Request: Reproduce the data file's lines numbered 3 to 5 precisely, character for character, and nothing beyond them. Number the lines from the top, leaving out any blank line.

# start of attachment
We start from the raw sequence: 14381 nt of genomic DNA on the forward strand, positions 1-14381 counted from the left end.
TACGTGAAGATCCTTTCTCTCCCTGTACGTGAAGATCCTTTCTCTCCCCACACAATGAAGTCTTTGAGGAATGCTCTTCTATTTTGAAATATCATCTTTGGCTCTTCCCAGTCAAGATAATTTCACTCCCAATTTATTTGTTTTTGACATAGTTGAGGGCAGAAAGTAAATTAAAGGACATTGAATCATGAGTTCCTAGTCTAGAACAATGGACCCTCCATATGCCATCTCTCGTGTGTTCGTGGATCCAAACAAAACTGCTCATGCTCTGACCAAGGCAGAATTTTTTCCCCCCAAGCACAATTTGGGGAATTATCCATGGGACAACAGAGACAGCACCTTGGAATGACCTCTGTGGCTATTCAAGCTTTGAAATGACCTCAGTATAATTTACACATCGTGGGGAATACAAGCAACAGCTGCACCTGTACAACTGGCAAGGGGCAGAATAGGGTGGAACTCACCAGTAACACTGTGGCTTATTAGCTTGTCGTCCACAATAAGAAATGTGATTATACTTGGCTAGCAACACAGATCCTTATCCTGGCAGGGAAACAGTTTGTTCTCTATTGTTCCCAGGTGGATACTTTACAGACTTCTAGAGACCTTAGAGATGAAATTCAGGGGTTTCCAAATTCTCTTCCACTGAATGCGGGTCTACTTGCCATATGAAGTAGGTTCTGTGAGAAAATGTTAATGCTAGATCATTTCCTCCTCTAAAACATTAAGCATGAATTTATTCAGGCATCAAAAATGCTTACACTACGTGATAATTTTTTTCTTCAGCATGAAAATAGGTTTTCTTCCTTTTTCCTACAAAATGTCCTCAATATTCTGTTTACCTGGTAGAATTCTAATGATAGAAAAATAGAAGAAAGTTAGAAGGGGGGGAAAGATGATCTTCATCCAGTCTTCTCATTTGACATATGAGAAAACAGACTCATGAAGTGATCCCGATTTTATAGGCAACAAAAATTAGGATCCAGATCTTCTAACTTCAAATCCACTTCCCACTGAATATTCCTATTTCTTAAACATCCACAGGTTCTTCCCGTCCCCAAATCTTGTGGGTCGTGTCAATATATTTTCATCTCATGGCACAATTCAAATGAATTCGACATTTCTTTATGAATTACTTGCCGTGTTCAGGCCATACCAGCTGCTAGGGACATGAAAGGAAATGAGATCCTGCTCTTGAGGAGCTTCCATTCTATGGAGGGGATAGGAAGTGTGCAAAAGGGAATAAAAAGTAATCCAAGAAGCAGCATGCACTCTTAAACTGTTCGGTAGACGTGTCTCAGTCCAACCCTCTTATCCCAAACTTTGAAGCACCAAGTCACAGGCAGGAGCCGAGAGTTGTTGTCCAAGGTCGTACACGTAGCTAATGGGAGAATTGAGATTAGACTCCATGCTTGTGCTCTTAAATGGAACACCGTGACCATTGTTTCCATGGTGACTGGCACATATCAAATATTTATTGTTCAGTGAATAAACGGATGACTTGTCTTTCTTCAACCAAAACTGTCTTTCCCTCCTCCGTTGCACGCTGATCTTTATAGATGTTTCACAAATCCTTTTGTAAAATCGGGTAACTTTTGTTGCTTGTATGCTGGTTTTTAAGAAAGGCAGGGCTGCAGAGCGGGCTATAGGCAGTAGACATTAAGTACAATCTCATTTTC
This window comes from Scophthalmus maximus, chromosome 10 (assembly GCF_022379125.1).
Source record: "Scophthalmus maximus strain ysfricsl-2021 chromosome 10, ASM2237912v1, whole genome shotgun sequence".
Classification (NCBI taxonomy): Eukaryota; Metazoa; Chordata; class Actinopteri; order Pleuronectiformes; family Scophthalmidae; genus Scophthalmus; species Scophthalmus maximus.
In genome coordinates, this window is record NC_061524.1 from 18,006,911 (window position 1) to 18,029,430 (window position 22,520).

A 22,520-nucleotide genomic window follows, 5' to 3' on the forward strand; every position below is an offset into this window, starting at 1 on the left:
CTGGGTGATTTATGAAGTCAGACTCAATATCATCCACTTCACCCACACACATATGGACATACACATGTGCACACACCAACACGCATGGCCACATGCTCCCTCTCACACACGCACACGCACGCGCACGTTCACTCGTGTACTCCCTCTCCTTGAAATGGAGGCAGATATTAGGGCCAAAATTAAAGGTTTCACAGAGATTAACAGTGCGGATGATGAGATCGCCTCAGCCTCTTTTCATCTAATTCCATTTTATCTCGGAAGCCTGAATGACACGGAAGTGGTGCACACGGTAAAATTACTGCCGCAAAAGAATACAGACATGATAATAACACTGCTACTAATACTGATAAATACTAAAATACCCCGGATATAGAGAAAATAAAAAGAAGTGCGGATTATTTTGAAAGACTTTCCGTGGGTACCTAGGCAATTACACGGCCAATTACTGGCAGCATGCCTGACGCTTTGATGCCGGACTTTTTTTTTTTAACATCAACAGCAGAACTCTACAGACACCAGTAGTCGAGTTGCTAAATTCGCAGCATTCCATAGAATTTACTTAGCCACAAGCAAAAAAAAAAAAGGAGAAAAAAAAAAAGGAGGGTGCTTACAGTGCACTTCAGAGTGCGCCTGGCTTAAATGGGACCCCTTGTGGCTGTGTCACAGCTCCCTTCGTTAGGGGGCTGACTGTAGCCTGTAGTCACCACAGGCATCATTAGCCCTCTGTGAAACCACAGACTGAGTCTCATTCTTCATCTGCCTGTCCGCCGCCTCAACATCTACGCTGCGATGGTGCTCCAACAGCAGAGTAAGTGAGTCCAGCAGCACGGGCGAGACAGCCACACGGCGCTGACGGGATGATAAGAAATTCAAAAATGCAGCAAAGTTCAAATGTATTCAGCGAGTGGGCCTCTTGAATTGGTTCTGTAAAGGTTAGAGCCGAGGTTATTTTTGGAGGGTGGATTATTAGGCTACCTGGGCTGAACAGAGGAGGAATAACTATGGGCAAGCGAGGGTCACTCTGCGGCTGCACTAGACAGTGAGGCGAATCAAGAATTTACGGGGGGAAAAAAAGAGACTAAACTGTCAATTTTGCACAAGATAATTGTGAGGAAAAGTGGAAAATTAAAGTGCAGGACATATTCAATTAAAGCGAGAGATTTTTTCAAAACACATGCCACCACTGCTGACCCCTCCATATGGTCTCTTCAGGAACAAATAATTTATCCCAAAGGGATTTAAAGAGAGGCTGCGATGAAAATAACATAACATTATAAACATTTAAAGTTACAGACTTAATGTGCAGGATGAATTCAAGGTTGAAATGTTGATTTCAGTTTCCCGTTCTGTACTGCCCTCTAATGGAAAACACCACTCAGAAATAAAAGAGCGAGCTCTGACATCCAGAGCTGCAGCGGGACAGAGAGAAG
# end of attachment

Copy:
This window comes from Scophthalmus maximus, chromosome 10 (assembly GCF_022379125.1).
Source record: "Scophthalmus maximus strain ysfricsl-2021 chromosome 10, ASM2237912v1, whole genome shotgun sequence".
Classification (NCBI taxonomy): Eukaryota; Metazoa; Chordata; class Actinopteri; order Pleuronectiformes; family Scophthalmidae; genus Scophthalmus; species Scophthalmus maximus.